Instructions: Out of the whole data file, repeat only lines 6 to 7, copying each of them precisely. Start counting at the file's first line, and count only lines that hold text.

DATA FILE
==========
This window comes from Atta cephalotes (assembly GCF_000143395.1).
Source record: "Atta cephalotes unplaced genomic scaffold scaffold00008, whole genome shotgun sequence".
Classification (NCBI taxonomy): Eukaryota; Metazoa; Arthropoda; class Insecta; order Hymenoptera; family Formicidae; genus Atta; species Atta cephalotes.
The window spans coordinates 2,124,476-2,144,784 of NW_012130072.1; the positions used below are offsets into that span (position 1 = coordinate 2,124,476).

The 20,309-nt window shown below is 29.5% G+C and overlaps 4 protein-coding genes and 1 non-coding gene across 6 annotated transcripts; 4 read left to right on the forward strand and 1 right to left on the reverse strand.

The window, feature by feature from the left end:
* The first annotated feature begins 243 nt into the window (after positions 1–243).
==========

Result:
The window, feature by feature from the left end:
* The first annotated feature begins 243 nt into the window (after positions 1–243).